Ben Nadel
On User Experience (UX) Design, JavaScript, ColdFusion, Node.js, Life, and Love.
Ben Nadel at NCDevCon 2016 (Raleigh, NC) with: MD Khan
Ben Nadel at NCDevCon 2016 (Raleigh, NC) with: MD Khan

Exposing A Service Directly On The $scope In AngularJS

By Ben Nadel on

Typically, when I think about the $scope in AngularJS, I think about data that has been explicitly exposed by the Controller for consumption in the view. But what if I had shared data encapsulated within a Service object? Could I simply expose that service on the $scope and then let the View consume it directly? Or would that be considered an anti-pattern?


 
 
 

 
 
 
 
 

Run this demo in my JavaScript Demos project on GitHub.

To explore this idea, consider a service that models a hierarchical title for the current window. As nested views are rendered (and destroyed), the title can be altered by each Controller. Furthermore, directives may also alter the title as the user interacts with the page at a macro-level.

Ultimately, no matter who updates the title, the View needs to render it using interpolation:

  • <head>
  • <title>{{ someValue }}</title>
  • </head>

The point of this post is to examine how "someValue" is exposed. If the title of the window is being calculated using a shared Service, exposing the service on the $scope means that we can have the View reference the title directly. In the following code, look at the AppController to see how it builds the view-model using the windowTitle service.

  • <!doctype html>
  • <html ng-app="Demo" ng-controller="AppController" bn-window-teaser>
  • <head>
  • <meta charset="utf-8" />
  •  
  • <!--
  • Notice that for the window title, we aren't just exposing a simple scope
  • value; rather, we're exposing a service on the scope and then accessing that
  • service directly from the view. This offloads the complexity of the $watch()
  • configuration to the template interpolation mechanism; but, at what cost?
  • -->
  • <title>
  • {{ windowTitle.title }}
  • </title>
  •  
  • <link rel="stylesheet" type="text/css" href="./demo.css"></link>
  • </head>
  • <body>
  •  
  • <h1>
  • Exposing A Service On The $scope In AngularJS
  • </h1>
  •  
  • <p>
  • <a ng-click="toggleSubview()">Toggle sub-section</a>
  • </p>
  •  
  • <div
  • ng-if="isShowingSubview"
  • ng-controller="SubviewController"
  • class="subview">
  •  
  • <p>
  • Woot, I'm the subview!
  • </p>
  •  
  • </div>
  •  
  •  
  • <!-- Load scripts. -->
  • <script type="text/javascript" src="../../vendor/angularjs/angular-1.3.6.min.js"></script>
  • <script type="text/javascript">
  •  
  • // Create an application module for our demo.
  • var app = angular.module( "Demo", [] );
  •  
  •  
  • // -------------------------------------------------- //
  • // -------------------------------------------------- //
  •  
  •  
  • // I control the root of the application.
  • app.controller(
  • "AppController",
  • function( $scope, windowTitle ) {
  •  
  • // I determine if the subview is being show.
  • $scope.isShowingSubview = false;
  •  
  • // I expose the windowTitle on the scope so that the View can access the
  • // window title directly. If we didn't do this, then I would have to set
  • // up a $watch() function that would translate changes in the windowTitle
  • // object into changes in the view-model (which is what interpolation is
  • // already doing in our case).
  • $scope.windowTitle = windowTitle;
  •  
  • // Set the root page title.
  • windowTitle.push( "My Demo" );
  •  
  •  
  • // ---
  • // PUBLIC METHODS.
  • // ---
  •  
  •  
  • // I show or hide the subview depending on the current state.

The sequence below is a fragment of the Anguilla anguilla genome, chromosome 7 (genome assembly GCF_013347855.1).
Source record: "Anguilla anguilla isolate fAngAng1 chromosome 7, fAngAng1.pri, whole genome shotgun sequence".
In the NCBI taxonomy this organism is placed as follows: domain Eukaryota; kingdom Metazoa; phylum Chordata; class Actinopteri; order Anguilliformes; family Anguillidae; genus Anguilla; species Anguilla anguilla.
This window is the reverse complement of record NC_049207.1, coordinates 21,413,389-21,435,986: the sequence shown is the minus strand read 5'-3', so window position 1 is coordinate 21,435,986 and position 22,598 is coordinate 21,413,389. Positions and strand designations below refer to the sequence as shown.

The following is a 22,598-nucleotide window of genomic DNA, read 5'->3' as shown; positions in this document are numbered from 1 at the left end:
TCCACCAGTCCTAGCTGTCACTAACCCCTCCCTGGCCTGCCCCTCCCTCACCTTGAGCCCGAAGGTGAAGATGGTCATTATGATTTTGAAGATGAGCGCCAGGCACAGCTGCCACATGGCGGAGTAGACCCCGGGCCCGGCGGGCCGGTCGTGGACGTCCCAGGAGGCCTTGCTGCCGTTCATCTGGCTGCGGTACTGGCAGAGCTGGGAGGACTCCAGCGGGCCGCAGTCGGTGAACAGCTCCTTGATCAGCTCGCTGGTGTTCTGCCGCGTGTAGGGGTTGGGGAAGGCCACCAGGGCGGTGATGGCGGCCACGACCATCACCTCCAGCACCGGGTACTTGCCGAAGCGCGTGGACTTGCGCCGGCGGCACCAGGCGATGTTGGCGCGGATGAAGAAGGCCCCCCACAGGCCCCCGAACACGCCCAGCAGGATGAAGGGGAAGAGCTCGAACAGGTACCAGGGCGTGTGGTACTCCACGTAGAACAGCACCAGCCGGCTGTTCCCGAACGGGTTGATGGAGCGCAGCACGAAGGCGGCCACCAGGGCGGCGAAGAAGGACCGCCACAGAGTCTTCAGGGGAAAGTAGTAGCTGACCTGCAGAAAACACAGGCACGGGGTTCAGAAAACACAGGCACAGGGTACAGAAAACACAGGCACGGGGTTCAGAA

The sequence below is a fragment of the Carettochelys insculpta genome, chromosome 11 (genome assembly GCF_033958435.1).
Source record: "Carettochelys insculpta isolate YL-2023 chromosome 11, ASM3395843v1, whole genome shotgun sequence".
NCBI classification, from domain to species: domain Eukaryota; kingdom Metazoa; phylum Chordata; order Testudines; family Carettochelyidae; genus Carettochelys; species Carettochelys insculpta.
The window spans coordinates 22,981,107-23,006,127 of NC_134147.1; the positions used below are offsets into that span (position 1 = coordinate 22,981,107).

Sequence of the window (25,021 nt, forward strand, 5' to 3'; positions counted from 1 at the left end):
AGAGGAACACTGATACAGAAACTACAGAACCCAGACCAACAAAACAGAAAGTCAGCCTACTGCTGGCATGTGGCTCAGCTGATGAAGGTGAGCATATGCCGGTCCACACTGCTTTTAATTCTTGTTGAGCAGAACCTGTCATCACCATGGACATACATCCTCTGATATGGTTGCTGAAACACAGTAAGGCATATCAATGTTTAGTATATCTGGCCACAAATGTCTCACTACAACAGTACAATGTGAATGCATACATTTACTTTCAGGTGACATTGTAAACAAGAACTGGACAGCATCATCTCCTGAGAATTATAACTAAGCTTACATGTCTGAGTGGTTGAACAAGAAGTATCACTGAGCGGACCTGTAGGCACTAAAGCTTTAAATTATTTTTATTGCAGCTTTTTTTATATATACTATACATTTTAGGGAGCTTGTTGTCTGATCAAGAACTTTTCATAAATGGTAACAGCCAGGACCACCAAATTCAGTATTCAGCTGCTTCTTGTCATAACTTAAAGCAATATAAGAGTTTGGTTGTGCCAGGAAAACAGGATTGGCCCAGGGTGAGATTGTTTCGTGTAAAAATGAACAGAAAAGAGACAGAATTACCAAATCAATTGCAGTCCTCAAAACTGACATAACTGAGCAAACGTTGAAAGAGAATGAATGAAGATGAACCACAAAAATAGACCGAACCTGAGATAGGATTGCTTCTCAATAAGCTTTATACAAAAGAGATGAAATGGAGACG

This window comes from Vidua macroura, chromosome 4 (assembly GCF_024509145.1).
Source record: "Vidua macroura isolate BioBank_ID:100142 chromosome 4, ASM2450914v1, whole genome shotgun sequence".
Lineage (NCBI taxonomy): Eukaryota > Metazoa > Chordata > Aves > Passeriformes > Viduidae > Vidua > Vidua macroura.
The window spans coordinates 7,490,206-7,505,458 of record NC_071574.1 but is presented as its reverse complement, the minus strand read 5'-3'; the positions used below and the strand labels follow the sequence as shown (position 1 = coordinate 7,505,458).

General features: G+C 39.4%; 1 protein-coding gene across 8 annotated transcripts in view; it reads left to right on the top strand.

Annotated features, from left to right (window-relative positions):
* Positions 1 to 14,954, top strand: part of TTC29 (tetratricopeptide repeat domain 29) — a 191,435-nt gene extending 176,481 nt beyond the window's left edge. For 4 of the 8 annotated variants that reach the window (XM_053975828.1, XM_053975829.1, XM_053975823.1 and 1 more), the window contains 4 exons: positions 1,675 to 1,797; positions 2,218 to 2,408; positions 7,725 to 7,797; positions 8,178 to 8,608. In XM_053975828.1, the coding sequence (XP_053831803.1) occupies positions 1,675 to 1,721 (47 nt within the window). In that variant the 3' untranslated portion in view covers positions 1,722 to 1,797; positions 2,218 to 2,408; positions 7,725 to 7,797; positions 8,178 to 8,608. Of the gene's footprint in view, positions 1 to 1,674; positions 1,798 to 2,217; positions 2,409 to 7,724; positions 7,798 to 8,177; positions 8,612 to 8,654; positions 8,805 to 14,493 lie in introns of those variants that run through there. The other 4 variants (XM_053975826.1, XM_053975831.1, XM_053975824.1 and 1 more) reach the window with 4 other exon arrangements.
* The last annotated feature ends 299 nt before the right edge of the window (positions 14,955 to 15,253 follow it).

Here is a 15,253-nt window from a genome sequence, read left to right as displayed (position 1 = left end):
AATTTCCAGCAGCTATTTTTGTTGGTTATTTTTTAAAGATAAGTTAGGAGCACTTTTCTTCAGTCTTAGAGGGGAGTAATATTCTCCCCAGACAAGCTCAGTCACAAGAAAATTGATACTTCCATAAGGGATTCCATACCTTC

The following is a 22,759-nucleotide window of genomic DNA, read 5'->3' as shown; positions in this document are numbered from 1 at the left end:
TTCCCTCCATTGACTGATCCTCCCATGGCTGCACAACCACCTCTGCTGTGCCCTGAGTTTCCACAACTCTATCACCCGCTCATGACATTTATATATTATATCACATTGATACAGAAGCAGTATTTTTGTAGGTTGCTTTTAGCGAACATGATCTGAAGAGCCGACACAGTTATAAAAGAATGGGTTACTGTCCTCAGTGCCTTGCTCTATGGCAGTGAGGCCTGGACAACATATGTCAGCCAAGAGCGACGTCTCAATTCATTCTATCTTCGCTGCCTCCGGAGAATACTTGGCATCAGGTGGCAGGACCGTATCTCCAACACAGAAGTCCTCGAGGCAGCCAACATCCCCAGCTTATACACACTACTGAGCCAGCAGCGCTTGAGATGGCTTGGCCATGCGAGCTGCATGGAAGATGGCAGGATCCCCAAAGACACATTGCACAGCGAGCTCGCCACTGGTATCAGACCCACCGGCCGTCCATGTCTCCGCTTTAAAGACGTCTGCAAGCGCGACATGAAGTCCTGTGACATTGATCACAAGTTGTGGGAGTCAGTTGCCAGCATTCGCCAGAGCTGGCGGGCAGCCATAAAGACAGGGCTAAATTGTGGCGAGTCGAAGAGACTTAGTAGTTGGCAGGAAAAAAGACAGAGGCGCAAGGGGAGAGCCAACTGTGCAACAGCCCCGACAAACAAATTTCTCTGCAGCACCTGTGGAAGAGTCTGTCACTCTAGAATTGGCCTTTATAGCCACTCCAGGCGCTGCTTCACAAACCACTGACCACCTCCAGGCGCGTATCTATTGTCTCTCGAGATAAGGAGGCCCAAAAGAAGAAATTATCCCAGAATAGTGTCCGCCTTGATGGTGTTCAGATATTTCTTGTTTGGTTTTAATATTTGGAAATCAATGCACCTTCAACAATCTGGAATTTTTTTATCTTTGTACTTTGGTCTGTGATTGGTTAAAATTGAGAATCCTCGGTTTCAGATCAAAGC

• $scope.toggleSubview = function() {
  •  
  • $scope.isShowingSubview = ! $scope.isShowingSubview;
  •  
  • };
  •  
  • }
  • );
  •  
  •  
  • // I control the subview of the application.
  • app.controller(
  • "SubviewController",
  • function( $scope, windowTitle ) {
  •  
  • // Update the title of the window to reflect the current state.
  • windowTitle.push( "Subview" );
  •  
  • // Since this view is transient, we'll have to revert the window title
  • // back to its previous state when the view is destroyed.
  • $scope.$on(
  • "$destroy",
  • function handleDestroyEvent() {
  •  
  • windowTitle.pop();
  •  
  • // Clear closed-over variable references.
  • $scope = windowTitle = null;
  •  
  • }
  • );
  •  
  • }
  • );
  •  
  •  
  • // -------------------------------------------------- //
  • // -------------------------------------------------- //
  •  
  •  
  • // I alter the window title to provide a teaser when the user leaves the tab.
  • app.directive(
  • "bnWindowTeaser",
  • function( $window, windowTitle ) {
  •  
  • // Return the directive configuration.
  • return({
  • link: link,
  • restrict: "A"
  • });
  •  
  •  
  • // I bind the JavaScript events to the scope.
  • function link( $scope ) {
  •  
  • var win = angular.element( $window )
  • .on( "blur", handleBlurEvent )
  • ;
  •  
  •  
  • // ---
  • // PRIVATE METHODS.
  • // ---
  •  
  •  
  • // When the user blurs the tab, I show the teaser.
  • function handleBlurEvent( event ) {
  •  
  • // Since we're changing the model, we have to tell AngularJS
  • // about the change.
  • $scope.$apply(
  • function handleApply() {
  •  
  • windowTitle.push( "Whut?! Don't go!", true );
  •  
  • }
  • );
  •  
  • win.on( "focus", handleFocusEvent );
  •  
  • }
  •  
  •  
  • // When the user focuses the tab, I revert the title back to the
  • // previous, non-teaser state.
  • function handleFocusEvent( event ) {
  •  
  • // Since we're changing the model, we have to tell AngularJS
  • // about the change.
  • $scope.$apply(
  • function handleApply() {
  •  
  • windowTitle.pop();
  •  
  • }
  • );
  •  
  • win.off( "focus", handleFocusEvent );
  •  
  • }
  •  
  • }
  •  
  • }
  • );
  •  
  •  
  • // -------------------------------------------------- //
  • // -------------------------------------------------- //
  •  
  •  
  • // I model the window title of the current page.
  • app.factory(
  • "windowTitle",
  • function() {
  •  
  • // I maintain the collection of title segments.
  • var segments = [];
  •  
  • // I determine if the last item in the segment collection is the only one
  • // that is needed to represent the current window title.
  • var isTerminal = false;
  •  
  • // Expose public methods and data.
  • var exports = {
  • pop: pop,
  • push: push,
  • title: ""
  • };
  •  
  • return( exports );
  •  
  •  
  • // ---
  • // PUBLIC METHODS.
  • // ---
  •  
  •  
  • // I remove a title off of the end of the segments.
  • function pop() {
  •  
  • segments.pop();
  •  
  • isTerminal = false;
  •  
  • buildTitle();
  •  
  • }
  •  
  •  
  • // I add a new title to the end of the segments. If the "terminal"